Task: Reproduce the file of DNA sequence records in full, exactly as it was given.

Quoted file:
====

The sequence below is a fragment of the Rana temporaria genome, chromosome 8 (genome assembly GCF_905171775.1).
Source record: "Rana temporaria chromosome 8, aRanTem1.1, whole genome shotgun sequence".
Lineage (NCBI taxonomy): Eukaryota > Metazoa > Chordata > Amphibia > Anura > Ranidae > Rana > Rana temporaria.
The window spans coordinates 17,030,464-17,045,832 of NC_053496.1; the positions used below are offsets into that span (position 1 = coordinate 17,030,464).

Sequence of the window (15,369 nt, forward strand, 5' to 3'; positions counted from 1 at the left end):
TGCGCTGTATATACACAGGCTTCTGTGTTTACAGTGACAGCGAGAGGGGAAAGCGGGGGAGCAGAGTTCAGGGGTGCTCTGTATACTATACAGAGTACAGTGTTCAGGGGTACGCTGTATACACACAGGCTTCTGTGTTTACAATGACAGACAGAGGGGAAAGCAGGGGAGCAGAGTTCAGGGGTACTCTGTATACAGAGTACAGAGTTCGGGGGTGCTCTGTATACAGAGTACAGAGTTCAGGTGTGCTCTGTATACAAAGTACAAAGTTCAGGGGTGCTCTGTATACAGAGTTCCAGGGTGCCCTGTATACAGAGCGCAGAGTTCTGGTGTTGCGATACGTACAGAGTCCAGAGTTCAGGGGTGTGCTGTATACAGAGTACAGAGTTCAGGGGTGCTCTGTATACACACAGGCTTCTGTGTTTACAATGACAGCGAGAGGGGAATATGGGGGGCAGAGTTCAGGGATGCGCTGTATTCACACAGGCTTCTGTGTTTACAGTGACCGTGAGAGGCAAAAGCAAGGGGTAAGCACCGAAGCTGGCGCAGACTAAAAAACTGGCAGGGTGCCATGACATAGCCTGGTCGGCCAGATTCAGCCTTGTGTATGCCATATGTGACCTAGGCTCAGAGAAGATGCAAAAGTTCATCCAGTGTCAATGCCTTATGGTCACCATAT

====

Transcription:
The sequence below is a fragment of the Rana temporaria genome, chromosome 8 (genome assembly GCF_905171775.1).
Source record: "Rana temporaria chromosome 8, aRanTem1.1, whole genome shotgun sequence".
Lineage (NCBI taxonomy): Eukaryota > Metazoa > Chordata > Amphibia > Anura > Ranidae > Rana > Rana temporaria.
The window spans coordinates 17,030,464-17,045,832 of NC_053496.1; the positions used below are offsets into that span (position 1 = coordinate 17,030,464).

Sequence of the window (15,369 nt, forward strand, 5' to 3'; positions counted from 1 at the left end):
TGCGCTGTATATACACAGGCTTCTGTGTTTACAGTGACAGCGAGAGGGGAAAGCGGGGGAGCAGAGTTCAGGGGTGCTCTGTATACTATACAGAGTACAGTGTTCAGGGGTACGCTGTATACACACAGGCTTCTGTGTTTACAATGACAGACAGAGGGGAAAGCAGGGGAGCAGAGTTCAGGGGTACTCTGTATACAGAGTACAGAGTTCGGGGGTGCTCTGTATACAGAGTACAGAGTTCAGGTGTGCTCTGTATACAAAGTACAAAGTTCAGGGGTGCTCTGTATACAGAGTTCCAGGGTGCCCTGTATACAGAGCGCAGAGTTCTGGTGTTGCGATACGTACAGAGTCCAGAGTTCAGGGGTGTGCTGTATACAGAGTACAGAGTTCAGGGGTGCTCTGTATACACACAGGCTTCTGTGTTTACAATGACAGCGAGAGGGGAATATGGGGGGCAGAGTTCAGGGATGCGCTGTATTCACACAGGCTTCTGTGTTTACAGTGACCGTGAGAGGCAAAAGCAAGGGGTAAGCACCGAAGCTGGCGCAGACTAAAAAACTGGCAGGGTGCCATGACATAGCCTGGTCGGCCAGATTCAGCCTTGTGTATGCCATATGTGACCTAGGCTCAGAGAAGATGCAAAAGTTCATCCAGTGTCAATGCCTTATGGTCACCATAT